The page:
So much of this has to do with the hidden apartheid of India's caste and thus class/income divide, which is further exaggerated in the rural/urban context. In 2007 I was introduced to a national scale bank for the possibility of interesting them in considering mobile based solutions to the banking problem. The privileged banker sneered and said they need the exercise when I reached the slide that pointed out that in rural India, one bank branch was often shared among 5 or 7 entire villages.

That's the attitude. The ubiquitious poor are invisible. They never are to the casual visitor, the Thomas Friedman, or the photojournalist for Oxfam. But for the Babus in their airconditioned cars, accustomed to tinted windows, they don't (they cannot afford to) exist.

These attitudes of who has the right to education, to justice, to services, then translate into how you think about product design of apps and devices and software.

Bengaluru's elite just wants to design the next shiny shiny for Silicon Valley or, now, Shanghai.

And so you get this attitude.

Which is why the design of the Aadhaar system (linked in one of my comments above) caught my attention. They've given thought to the needs of the illiterate, the ones without a fixed address, or any paperwork (hence a section for a referral to prove you're you rather than an ID of some sort) and myriads of other tiny details that shows the care and thoughtfulness given to the traditional barriers the formal economy throws up against the informal, and then claims that they are avoiding registration and taxes. A pox upon top down enforced formalization. And every international development INGO that promotes and funds it.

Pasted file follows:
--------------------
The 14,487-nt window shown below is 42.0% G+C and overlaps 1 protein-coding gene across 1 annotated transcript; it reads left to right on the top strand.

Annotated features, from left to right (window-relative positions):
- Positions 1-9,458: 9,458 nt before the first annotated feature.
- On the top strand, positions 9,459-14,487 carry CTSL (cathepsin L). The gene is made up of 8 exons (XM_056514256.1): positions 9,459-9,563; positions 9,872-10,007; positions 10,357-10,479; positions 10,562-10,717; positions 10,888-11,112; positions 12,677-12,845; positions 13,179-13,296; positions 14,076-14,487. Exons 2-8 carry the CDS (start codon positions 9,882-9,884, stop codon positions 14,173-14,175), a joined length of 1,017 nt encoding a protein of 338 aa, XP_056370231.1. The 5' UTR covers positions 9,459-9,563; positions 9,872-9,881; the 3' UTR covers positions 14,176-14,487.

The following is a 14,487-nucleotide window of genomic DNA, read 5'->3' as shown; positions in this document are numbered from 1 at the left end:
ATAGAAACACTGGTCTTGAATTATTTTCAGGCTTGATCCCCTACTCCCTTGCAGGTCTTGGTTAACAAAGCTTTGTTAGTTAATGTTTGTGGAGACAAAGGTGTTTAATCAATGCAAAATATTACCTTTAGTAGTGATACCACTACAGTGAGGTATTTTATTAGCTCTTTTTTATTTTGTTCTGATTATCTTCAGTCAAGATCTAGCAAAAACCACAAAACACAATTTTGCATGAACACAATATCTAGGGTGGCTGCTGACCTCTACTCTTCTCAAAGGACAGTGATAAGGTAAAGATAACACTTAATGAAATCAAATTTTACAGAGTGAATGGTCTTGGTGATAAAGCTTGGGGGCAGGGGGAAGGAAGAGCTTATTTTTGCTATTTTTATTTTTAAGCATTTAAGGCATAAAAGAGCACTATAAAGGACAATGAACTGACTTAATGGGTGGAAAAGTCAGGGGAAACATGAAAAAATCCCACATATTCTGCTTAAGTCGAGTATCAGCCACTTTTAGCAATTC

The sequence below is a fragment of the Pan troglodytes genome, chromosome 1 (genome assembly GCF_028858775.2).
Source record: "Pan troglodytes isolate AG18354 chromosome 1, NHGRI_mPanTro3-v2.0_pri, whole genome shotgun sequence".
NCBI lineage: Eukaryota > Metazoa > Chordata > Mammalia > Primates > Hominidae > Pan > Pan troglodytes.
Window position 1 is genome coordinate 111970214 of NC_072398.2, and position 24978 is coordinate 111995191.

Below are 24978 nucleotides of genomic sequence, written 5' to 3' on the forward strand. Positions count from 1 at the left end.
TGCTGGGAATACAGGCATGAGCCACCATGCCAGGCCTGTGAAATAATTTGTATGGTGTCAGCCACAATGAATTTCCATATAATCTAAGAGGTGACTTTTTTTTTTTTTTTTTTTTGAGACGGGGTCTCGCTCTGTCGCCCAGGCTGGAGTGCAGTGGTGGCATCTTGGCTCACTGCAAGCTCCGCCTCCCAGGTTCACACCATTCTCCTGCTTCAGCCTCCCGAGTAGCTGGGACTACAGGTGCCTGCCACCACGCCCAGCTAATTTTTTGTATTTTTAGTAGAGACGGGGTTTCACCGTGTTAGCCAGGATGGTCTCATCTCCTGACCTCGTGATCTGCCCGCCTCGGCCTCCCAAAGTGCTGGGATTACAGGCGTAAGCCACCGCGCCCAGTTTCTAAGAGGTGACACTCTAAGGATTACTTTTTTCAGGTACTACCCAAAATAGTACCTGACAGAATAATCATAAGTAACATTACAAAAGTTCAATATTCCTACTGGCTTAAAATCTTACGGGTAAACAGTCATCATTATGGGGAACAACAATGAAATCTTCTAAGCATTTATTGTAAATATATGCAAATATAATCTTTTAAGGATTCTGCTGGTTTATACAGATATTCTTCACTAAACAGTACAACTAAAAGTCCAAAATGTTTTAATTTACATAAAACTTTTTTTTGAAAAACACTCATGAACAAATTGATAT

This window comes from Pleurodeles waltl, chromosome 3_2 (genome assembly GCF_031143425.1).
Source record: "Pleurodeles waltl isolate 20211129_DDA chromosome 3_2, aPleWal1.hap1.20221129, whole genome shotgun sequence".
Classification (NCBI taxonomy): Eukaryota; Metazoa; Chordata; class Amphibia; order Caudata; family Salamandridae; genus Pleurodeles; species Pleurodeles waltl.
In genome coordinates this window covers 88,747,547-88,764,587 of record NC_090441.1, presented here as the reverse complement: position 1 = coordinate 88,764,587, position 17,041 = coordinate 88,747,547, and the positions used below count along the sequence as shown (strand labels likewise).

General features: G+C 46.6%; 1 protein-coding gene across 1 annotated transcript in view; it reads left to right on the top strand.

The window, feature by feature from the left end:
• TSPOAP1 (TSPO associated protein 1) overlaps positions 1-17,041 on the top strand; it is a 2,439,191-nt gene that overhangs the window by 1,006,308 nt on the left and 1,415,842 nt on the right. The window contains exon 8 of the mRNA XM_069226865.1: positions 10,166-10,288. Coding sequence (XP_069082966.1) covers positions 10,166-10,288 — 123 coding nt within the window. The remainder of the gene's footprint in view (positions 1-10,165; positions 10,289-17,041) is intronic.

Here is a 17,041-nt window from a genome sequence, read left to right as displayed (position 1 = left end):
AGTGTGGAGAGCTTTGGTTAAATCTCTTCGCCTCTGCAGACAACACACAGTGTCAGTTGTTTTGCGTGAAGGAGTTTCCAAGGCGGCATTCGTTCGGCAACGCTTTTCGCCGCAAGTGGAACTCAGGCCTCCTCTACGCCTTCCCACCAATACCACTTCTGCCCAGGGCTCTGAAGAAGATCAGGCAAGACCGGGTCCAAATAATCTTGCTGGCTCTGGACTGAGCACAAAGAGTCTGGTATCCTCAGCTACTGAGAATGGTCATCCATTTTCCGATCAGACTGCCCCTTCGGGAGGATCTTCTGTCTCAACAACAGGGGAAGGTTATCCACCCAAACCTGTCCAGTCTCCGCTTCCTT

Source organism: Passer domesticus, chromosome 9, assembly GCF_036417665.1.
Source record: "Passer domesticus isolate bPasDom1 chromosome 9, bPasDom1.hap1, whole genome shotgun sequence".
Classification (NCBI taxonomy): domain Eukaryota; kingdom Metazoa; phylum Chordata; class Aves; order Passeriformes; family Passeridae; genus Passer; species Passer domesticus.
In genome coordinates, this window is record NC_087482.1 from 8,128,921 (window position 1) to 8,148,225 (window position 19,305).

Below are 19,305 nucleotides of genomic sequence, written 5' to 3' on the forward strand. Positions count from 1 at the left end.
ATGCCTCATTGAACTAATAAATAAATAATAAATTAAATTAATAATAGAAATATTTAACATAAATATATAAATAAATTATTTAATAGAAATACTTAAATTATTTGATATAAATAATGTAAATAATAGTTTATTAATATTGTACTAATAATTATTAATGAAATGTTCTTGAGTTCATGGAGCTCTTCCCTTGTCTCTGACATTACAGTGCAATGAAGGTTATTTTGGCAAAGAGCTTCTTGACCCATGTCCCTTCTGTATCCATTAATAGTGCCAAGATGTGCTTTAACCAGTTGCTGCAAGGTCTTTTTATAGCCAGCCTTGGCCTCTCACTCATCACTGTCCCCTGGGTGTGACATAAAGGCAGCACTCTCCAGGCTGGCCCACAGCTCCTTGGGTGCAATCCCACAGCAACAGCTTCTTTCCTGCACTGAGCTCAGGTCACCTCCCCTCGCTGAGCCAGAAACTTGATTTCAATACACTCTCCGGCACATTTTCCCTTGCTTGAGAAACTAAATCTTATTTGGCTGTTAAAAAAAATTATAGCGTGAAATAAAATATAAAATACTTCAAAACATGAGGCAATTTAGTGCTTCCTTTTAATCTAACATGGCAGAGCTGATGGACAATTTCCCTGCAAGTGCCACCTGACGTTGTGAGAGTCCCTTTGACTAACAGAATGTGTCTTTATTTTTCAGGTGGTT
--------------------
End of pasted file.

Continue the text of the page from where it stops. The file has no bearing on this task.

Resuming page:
posted by infini at 11:10 AM on February 7 [13 favorites]


Bengaluru's elite just wants to design the next shiny shiny for Silicon Valley or, now, Shanghai.

With H-1B reform and other protectionist policies coming in play in the U.S., it's only a matter of time before the Indian technorati decide to focus on their own Silicon Valley, much like Chinas has been doing with Zhongguancun.
posted by Apocryphon at 11:29 AM on February 7


nooo, they've prepared for H1B reform for years.... by nearshoring to Mexico *weeps LOLtears*
posted by infini at 11:38 AM on February 7


There was a recent change in India to invalidate the most common bank notes, apparently to reduce corruption. This lead to chaos, fatalities and massive uncertainty about how to pay for basic goods. The Bugle did a recent episode primarily focusing on this (starts about 10 minutes into the programme).

I wonder what percentage of the Indian population actually have a bank account? Does Aadhaar work if you don't have a bank account? Also, is there any solution for the sections of the population who cannot afford a phone or gadget to use this tool, or are illiterate, or don't speak the specified language?

How can a UBI based on a cashless technology work for the population who deal universally in cash?
posted by Stark at 12:38 PM on February 7


Man if only there were someone who had gathered some links addressing those questions.
posted by PMdixon at 1:34 PM on February 7 [8 favorites]


How can a UBI based on a cashless technology work for the population who deal universally in cash?

Step 1: invalidate 90% of the cash. Done, massive economic and political pain accepted.
Step 2: make a system where people can actually pay for things again, accepting the massive hassle for the poor who have to carry massive bundles of low denomination notes (or trade with gold, but that doesn't hugely scale).
Step 3: don't revalidate the cash, watching as people who don't want to carry a wheelbarrow change their habits.
Step 4: invalidate the small denominations when not many holdouts still exist.